Levitin argues that all student borrowers should be enrolled in income-based repayment plans by default when they finish their studies.  But I disagree. Putting every college graduate into a 20- or 25-year repayment plan is basically making these degree recipients indentured servants for the government--bound to pay a percentage of their wages to the Department of Education for a majority of their working lives.  If we do that, we will have basically created a permanent underclass of 21st century sharecroppers.

Moreover, as Levitin correctly points out, there is an enormous psychological benefit to Senator Warren's plan, which grants immediate debt forgiveness rather than dribbling it over over two decades or more in income-based repayment plans. "Consumers feel weighed down by the stock of their debt, even if they won't actually have to repay a large chunk of it." Indeed, it is well established that student-loan debt is preventing Americans from buying homes, having children, or saving for their retirement.

And then there is a rarely discussed problem with  the current debt-forgiveness system: tax liability. People whose loans are forgiven after a quarter century of making income-based payments will get tax bills for the amount of their forgiven debt because the IRS considers forgiven loans as taxable income.  Of course that problem could be easily fixed if Congress would enact legislation making forgiven student-loan debt nontaxable.

But Congress hasn't done that. Why? Because our politicians want to pretend that the federal student loan program isn't broken. It's like that old explanation of the Russian economy during the days of the Soviet Union. "The government pretends to pay us," a proletarian explained, "and we pretend to work."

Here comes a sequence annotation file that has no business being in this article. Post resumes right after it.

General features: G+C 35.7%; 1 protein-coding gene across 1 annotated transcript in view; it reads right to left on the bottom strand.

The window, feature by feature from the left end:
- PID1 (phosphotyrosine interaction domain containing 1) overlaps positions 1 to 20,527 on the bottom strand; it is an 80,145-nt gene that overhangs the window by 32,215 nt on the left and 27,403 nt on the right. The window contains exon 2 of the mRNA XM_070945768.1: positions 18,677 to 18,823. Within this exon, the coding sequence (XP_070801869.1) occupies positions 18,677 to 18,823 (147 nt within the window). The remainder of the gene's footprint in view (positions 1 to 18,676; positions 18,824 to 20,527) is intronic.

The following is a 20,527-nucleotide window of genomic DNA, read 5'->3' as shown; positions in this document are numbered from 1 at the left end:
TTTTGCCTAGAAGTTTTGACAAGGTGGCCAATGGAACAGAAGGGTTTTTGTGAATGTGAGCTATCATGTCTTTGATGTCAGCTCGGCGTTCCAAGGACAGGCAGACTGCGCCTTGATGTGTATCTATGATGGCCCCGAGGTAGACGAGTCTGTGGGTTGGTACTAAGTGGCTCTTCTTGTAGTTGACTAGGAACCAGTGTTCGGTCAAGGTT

Student-loan debtors: The new sharecroppers



Sunday, October 22, 2017

Department of Education forgives student-loan debt owed by a wounded veteran, but the IRS sends him a tax bill for $62,000

At age 40, Will Milzarski, an attorney, took leave from his state government job to return to the U.S. Army. After completing officer training, he served two tours of duty in Afghanistan. where he led more than 200 combat missions.

On his last day in combat, Milzarski was wounded in the face, which left him with a traumatic brain injury, hearing loss, and post-traumatic stress disorder.  He was later determined to be totally disabled.

Milzarski returned to civilian life with $223,000 in student-loan debt, most of it acquired to obtain a law degree from Thomas M. Cooley School of Law. In accordance with its policy, the Department of Education forgave all of that debt due to Milzarski's disability status.

But then this wounded veteran received a surprise. The IRS considers forgiven debt to be taxable income, and thus it sent Milzarski a tax bill for $62,000.